EasyJet says it expects annual profits to be at the upper half of its guided range, helped by strike “disruption” among rivals.
In a trading update covering the fourth quarter of its financial year, the no-frills carrier said it benefited from industrial unrest at both British Airways and Ryanair.
But it said a focus on costs had helped shield it from other headwinds such as higher fuel prices while adverse foreign exchange rates would result in a £14m hit in the year to September.
EasyJet said customer demand had proved “robust” despite Brexit uncertainty and a slowdown in the global economy being blamed for contributing to turbulence in the wider industry.
Thomas Cook collapsed in the final week of its 2019 financial year and the airline told Sky News it was too early to say whether it was experiencing a boost in demand from the tour operator’s demise.
However, it expected to see some benefit as its current financial year continued towards next summer. It said forward bookings for the first quarter were flat on the same period a year ago.
The company reported an 8.6% increase in passenger numbers for the year to September – hitting 96 million, driven by an increase in capacity. Its planes were not as full as in the previous 12 months – falling by 1.4 percentage points to 91.5%.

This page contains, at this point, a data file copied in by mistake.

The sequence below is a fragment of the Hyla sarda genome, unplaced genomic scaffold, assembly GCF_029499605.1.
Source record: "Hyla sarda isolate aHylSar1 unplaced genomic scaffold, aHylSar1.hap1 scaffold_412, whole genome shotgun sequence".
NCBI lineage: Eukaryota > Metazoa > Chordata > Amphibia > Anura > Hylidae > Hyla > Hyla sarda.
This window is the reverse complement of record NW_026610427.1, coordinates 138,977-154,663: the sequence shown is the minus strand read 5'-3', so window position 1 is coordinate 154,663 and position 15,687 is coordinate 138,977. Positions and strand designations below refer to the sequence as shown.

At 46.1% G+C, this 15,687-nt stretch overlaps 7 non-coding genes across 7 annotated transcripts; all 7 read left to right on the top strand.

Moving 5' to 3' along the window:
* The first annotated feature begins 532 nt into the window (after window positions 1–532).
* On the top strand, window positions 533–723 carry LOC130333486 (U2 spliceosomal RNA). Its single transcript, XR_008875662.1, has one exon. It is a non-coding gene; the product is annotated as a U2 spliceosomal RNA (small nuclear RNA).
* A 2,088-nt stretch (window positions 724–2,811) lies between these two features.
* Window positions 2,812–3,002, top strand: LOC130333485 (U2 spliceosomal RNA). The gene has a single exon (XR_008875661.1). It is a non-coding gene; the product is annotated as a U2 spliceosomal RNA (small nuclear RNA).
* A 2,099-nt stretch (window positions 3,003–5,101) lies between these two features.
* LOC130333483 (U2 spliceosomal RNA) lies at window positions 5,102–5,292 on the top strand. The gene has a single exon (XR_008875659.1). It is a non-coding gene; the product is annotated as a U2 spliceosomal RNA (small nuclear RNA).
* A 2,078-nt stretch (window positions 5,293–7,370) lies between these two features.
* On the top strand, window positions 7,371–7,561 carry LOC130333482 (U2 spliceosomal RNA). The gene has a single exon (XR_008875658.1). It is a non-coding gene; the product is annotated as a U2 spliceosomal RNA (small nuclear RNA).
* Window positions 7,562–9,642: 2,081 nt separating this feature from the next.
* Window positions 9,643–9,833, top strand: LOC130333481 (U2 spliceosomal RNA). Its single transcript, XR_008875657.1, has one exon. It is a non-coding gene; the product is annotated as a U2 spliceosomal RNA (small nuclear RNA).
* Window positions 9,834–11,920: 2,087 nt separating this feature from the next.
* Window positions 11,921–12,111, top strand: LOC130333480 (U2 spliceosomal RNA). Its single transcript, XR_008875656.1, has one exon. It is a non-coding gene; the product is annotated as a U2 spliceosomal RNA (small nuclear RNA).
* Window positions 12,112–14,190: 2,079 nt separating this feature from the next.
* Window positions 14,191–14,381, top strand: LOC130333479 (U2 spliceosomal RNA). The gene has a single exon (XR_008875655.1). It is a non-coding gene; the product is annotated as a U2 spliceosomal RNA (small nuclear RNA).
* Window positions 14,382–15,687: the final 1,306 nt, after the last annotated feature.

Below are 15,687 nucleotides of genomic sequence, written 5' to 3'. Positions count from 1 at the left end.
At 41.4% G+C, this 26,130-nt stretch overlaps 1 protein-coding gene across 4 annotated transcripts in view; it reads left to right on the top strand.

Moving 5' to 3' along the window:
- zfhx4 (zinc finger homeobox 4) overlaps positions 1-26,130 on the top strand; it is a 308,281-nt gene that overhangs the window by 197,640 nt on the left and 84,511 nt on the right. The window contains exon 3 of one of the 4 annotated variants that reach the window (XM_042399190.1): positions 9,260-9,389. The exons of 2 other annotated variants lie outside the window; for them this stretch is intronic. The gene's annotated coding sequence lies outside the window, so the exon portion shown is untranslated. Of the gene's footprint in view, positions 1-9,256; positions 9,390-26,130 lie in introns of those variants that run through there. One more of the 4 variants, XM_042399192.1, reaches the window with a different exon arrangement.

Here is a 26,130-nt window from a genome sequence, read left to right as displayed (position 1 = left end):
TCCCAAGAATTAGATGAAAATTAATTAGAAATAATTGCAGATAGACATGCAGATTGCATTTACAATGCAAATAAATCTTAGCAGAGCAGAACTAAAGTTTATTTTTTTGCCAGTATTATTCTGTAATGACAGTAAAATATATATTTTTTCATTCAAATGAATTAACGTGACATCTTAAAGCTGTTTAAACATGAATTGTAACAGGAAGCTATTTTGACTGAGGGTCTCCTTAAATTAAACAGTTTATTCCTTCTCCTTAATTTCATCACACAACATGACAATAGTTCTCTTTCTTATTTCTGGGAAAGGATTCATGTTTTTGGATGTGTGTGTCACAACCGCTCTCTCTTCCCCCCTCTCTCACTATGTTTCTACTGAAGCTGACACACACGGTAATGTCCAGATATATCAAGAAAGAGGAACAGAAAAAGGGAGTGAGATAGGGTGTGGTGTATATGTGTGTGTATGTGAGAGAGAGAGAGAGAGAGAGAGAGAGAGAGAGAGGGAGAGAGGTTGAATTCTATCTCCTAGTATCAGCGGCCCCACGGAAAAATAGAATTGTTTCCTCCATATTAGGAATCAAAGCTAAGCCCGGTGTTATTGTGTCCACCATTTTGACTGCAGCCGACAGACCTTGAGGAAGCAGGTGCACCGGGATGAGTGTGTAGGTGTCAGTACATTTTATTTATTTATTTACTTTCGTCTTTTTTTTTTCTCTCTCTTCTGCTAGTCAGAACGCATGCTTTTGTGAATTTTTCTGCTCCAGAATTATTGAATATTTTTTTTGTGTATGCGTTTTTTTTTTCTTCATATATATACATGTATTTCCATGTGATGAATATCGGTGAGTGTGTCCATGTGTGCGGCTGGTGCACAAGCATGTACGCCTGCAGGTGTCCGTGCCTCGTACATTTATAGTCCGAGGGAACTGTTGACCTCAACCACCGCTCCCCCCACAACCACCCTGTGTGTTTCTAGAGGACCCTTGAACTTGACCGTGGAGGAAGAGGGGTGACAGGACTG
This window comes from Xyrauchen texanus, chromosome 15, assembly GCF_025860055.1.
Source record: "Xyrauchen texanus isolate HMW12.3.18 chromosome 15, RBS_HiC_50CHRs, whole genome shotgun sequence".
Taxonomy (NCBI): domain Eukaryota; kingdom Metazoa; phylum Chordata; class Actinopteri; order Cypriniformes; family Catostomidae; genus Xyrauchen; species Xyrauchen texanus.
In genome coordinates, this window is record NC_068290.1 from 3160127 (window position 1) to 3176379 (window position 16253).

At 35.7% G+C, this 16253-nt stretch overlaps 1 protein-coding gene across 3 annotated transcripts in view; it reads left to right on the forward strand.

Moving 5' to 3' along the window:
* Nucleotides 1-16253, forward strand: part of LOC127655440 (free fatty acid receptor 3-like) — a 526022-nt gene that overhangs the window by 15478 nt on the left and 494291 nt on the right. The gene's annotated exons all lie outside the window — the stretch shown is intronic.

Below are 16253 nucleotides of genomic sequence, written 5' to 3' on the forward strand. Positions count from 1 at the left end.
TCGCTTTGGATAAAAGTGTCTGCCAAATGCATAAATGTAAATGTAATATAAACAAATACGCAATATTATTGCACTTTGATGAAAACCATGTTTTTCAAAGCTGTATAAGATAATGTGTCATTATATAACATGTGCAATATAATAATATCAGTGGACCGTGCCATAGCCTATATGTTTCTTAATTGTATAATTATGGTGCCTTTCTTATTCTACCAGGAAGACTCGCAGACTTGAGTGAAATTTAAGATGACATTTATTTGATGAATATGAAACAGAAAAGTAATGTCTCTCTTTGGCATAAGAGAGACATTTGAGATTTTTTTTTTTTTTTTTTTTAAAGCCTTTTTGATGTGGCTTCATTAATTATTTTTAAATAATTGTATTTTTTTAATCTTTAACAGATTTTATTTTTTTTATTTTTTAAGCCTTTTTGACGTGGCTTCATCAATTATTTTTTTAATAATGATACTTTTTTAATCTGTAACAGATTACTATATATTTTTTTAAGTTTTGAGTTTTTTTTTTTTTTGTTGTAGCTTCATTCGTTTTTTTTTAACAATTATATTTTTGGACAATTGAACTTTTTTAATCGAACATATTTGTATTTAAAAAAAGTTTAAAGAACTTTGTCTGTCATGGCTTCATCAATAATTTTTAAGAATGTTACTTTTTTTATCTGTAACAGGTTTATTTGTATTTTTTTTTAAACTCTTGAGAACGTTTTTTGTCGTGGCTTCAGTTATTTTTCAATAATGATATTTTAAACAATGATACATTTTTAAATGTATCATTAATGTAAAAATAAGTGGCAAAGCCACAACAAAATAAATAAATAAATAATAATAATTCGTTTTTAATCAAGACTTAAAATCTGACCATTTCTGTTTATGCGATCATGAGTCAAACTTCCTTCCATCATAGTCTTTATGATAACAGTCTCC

It said its “operational resilience initiative”, which aims to minimise disruption through a series of measures including improved employee engagement, was a driving force behind its profit guidance.
Johan Lundgren, easyJet chief executive said: “easyJet has continued to perform in line with expectations, despite challenging market conditions.
“As a result of our self-help initiatives and the increased demand due to disruption at British Airways and Ryanair, we anticipate achieving headline profit before tax for the full year 2019 of between £420m and £430m., in the upper half of our previous guidance range.
“Our implementation of initiatives in the fourth quarter to optimise yield has led to solid revenue performance with total revenue per seat at constant currency set to increase for the full year.
“We have continued to invest in operational resilience, with the programme successfully reducing the impact of disruption on our operations. As a result, we expect to report a fall in headline cost per seat for the year, excluding fuel at constant currency.”
The profit guidance means easyJet expects to see a fall, of at least 25%, on the earnings achieved in 2018.
EasyJet shares, down 6% in the year to date, fell by more than 3% at the market open.